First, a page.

Aurebesh is the name of that funky alien writing you can see all over from the neon signs and graffiti on Fleet and Nar Shaddaa to the posters on Corellia and illuminated signs at the tram stations on CZ-198.
Aurebesh, as it is usually seen now, both in SWTOR as well as the movies was developed by Stephen Crane, art director of West End Games’ Star Wars Roleplaying game back in the early 1990’s. The letters were based on text seen briefly in Return of the Jedi, and the font has seen widespread use in various Star Wars media ever since.
It’s important to remember that Aurebesh is not a language like French or Japanese, nor even like constructed languages like Elvish or Klingon. Nobody speaks or writes Aurebesh. And while the text can often be translated back into English, this is not always the case. Lots of the Aurebesh seen in the movies and the game converts to nonsense. Complicating matters even further is that there are several different variants of Aurebesh fonts floating around. Some use different styles of case, numerals and even glyphs for letters. A sign that appears meaningless using one version of Aurebesh, makes perfect sense under another.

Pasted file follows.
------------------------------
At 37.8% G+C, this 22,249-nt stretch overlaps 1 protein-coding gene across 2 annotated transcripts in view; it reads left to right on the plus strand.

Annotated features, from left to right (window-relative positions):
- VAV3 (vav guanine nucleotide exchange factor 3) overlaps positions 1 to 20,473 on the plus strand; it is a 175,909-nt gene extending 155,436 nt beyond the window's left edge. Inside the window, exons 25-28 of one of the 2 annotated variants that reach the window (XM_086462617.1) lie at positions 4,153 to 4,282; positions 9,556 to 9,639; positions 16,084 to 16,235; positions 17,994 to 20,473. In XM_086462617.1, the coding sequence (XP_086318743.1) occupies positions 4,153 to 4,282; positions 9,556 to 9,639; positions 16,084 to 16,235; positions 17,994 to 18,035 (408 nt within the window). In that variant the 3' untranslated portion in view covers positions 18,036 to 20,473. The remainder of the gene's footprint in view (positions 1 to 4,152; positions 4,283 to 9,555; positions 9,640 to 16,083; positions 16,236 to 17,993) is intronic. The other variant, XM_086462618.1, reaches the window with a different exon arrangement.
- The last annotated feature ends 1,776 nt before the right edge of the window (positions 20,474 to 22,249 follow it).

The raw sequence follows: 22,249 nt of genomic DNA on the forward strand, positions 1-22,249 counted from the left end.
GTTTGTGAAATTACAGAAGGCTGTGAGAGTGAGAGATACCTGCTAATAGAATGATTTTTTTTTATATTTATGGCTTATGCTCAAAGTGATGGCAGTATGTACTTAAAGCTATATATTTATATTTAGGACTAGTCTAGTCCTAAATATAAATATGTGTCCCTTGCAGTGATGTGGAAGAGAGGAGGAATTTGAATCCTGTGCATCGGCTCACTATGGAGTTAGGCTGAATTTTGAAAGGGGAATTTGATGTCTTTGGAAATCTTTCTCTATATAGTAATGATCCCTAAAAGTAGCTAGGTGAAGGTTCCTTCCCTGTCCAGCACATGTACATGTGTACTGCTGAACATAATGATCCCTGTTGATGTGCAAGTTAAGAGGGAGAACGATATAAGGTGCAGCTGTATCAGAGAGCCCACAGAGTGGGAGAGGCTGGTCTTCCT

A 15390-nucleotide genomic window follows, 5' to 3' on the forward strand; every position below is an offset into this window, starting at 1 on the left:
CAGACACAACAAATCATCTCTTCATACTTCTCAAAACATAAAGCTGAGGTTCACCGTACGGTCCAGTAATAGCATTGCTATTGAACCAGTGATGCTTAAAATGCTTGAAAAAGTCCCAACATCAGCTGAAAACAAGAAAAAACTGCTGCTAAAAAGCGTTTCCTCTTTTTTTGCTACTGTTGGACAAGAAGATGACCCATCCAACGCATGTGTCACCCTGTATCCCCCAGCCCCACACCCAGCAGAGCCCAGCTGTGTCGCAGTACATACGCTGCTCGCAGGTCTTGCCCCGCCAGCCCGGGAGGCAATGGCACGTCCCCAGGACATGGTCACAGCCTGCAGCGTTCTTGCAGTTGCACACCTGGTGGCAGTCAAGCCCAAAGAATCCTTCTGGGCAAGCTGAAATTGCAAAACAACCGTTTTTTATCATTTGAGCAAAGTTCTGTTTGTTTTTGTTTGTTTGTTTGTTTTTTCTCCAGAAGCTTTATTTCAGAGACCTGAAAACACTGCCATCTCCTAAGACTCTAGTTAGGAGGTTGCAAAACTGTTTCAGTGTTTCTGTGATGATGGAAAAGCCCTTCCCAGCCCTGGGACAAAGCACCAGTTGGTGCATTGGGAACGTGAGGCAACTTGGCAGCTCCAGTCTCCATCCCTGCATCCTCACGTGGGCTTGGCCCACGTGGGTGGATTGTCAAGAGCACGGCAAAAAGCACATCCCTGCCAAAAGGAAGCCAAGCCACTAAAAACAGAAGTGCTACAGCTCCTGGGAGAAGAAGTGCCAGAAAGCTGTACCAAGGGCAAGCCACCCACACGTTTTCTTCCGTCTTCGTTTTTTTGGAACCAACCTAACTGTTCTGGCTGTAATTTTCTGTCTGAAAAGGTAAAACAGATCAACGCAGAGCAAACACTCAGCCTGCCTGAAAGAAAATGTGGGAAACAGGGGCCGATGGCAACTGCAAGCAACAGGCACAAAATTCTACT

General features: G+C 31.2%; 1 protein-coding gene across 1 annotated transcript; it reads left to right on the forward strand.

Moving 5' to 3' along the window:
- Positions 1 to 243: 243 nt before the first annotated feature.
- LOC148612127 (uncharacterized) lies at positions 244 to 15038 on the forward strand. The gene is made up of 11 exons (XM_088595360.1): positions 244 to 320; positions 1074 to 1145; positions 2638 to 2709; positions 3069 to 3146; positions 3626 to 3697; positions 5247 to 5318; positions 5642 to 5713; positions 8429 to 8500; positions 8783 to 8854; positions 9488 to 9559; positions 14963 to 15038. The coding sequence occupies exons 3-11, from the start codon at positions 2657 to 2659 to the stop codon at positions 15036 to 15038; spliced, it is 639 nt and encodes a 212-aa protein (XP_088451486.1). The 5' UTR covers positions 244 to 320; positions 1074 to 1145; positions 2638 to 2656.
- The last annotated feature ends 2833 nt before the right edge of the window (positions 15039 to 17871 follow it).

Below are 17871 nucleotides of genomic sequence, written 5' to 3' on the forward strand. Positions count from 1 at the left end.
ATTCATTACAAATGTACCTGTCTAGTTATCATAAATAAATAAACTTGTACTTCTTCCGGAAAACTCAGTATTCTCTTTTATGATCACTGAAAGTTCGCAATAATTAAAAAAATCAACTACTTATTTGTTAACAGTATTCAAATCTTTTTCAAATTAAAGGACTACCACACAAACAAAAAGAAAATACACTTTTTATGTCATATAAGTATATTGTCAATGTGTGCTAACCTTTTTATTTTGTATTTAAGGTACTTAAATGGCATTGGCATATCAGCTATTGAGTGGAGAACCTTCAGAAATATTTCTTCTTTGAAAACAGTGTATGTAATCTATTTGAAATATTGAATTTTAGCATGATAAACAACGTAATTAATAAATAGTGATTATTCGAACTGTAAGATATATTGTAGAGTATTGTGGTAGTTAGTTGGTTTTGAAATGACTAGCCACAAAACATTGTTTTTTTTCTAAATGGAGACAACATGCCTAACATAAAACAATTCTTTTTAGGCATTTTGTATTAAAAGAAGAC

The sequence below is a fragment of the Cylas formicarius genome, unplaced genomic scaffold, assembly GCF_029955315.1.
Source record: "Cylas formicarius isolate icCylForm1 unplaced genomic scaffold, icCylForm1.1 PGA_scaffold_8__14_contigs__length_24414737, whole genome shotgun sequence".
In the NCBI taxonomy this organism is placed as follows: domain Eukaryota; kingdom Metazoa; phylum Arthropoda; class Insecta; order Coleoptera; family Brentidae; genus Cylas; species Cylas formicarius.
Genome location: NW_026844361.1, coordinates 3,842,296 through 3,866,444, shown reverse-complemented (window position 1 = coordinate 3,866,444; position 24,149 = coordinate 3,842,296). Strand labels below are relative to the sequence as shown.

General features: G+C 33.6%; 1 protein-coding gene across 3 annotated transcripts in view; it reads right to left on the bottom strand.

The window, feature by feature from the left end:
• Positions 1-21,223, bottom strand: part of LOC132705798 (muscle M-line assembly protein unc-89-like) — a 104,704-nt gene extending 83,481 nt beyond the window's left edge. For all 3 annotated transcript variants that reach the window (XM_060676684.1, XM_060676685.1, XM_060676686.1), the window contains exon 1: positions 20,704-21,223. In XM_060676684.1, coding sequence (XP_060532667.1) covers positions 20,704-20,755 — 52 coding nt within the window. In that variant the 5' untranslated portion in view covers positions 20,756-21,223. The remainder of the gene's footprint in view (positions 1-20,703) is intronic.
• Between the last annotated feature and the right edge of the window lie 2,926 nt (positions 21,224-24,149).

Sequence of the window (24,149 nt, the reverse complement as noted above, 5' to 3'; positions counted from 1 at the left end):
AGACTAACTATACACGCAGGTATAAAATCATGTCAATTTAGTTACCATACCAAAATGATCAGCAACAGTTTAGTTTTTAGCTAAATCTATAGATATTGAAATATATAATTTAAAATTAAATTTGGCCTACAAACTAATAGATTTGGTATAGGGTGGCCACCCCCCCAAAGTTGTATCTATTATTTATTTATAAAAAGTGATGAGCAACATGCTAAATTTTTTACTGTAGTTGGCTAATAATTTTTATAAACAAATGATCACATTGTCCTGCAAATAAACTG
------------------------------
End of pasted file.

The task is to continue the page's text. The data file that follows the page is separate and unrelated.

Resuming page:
And that is okay. At its most basic level, Aurebesh is simply meant to add to the flavor of Star Wars’ futuristic and alien setting. That the text of the security scan of the shuttlecraft Tydirium is gibberish, but the life jacket worn over Poe Dameron’s flight suit reads “pull to inflate” are both equally valid uses of fake space letters. It’s a fun bonus for overly obsessed fans like myself when the Aurebesh can be translated into English, but I don’t consider it mandatory or sloppy when it doesn’t.
One does not have to stretch to justify even seemingly meaningless uses of Aurebesh. Everyone from classic authors to prescription drug manufacturers turns non-sense syllables into familiar words. Moreover, it’s reasonable to assume many of the signs we see around the galaxy translate into any number of alien languages. Most Hutts wouldn’t deign to speak anything but their native tongue, why would their advertisers do so as well?
Aurebesh is primarily a design element, and I hope this blog can point out some of its interesting and occasionally meaningful uses in SWTOR.